Sometimes, singular engineers step forward and revolutionize the world with a bold idea. Other times, individuals coalesce around a singular vision that remakes an industry. The history of Texas Instruments reflects this pattern, and we’re proud to induct founders Cecil H. Green, Patrick E. Haggerty, Jon Erik Jonsson, and Eugene McDermott into our Engineering Hall of Fame.
In 1930, John Clarence Karcher and Eugene McDermott founded Geophysical Service Inc., using refraction and reflection seismology to search for petroleum deposits. In 1941, McDermott bought the company with Green, Jonsson, and Henry Bates Peacock. The company’s focus shifted from geology to electronics during World War II, forming the Laboratory & Manufacturing Unit in 1946.
GSI became Texas Instruments in 1951, and the company entered the semiconductor business in 1952 by purchasing a patent license to produce germanium transistors from Western Electric Co., the manufacturing arm of AT&T. Other deals and developments followed, such as TI’s release of the first commercial silicon transistor in 1954. But TI truly changed the industry in 1958 when Jack Kilby invented the integrated circuit. So who were the men behind the scenes?
Green began his career with GSI in 1930 as chief of one of the company’s seismographic field crews. He later served as vice president, president, and chairman of GSI as well as vice president and director of TI. Yet he’s more significantly known for his philanthropy, contributing more than $200 million to education and medicine before dying in 2003 at the age of 102.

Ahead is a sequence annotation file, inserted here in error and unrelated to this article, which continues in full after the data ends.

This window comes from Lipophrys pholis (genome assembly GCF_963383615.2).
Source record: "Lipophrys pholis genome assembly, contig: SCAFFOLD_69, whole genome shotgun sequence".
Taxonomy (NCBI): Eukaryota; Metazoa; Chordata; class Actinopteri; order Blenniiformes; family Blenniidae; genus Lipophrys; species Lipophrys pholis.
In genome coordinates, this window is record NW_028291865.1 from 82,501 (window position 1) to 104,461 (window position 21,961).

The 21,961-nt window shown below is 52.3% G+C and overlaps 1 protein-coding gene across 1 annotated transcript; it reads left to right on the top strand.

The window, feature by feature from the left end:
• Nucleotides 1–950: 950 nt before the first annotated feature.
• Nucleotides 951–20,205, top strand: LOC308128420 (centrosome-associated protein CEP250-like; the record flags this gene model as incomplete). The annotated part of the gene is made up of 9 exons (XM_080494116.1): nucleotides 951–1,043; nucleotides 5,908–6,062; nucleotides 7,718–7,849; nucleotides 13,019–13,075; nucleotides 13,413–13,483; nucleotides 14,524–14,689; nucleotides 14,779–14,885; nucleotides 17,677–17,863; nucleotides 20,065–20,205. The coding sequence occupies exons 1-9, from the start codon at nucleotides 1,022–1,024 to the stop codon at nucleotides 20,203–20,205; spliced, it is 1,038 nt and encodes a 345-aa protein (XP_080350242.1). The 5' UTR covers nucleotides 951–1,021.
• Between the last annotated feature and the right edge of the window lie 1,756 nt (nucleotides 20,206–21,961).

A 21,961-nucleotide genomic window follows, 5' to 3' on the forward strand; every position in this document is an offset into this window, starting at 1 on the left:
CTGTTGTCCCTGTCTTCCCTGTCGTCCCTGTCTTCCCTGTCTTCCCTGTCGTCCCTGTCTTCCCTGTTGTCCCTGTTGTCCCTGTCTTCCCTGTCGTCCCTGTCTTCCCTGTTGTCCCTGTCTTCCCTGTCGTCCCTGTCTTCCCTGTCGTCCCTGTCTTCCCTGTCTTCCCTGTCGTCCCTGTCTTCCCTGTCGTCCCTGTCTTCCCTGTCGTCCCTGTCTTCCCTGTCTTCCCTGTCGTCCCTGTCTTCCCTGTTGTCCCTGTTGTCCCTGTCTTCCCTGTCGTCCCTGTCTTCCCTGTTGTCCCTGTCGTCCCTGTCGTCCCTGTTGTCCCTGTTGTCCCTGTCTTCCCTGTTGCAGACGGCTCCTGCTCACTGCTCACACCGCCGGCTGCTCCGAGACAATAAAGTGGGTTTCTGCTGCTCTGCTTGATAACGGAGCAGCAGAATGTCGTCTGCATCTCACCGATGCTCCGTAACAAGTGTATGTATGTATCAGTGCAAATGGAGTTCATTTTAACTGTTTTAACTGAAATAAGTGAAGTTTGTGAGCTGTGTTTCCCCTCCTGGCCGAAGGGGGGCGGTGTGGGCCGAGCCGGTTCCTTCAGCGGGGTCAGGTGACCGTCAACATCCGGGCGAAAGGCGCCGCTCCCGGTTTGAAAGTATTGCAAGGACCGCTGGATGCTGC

Haggerty signed on at GSI in 1945 as general manager of the Laboratory and Manufacturing Division. As executive vice president, director, president, and chair at TI, he developed the concept of Strategic Management and the objectives, strategies, and tactics (OST) system. This focus on the professional side of engineering also was evident as he was instrumental in merging the Institute of Radio Engineers with the American Institute of Electrical Engineers to form the Institute of Electrical and Electronics Engineers, or IEEE.
Jonsson joined GSI in 1930, managing the manufacture of seismic instruments at the company’s lab in Newark, N.J. He later served as secretary of geophysical science, secretary-treasurer, vice president, and treasurer of GSI and then president and chair of TI. Also, he served four terms as mayor of Dallas, Texas, focusing on developing the city’s infrastructure.
And finally, McDermott wrote multiple papers and earned five patents as a result of his early work in petroleum exploration. His inventions ranged from geochemical applications to antisubmarine warfare. Like Green, he also saw the value in education and contributed to many universities and foundations before his death in 1973 at the age of 74.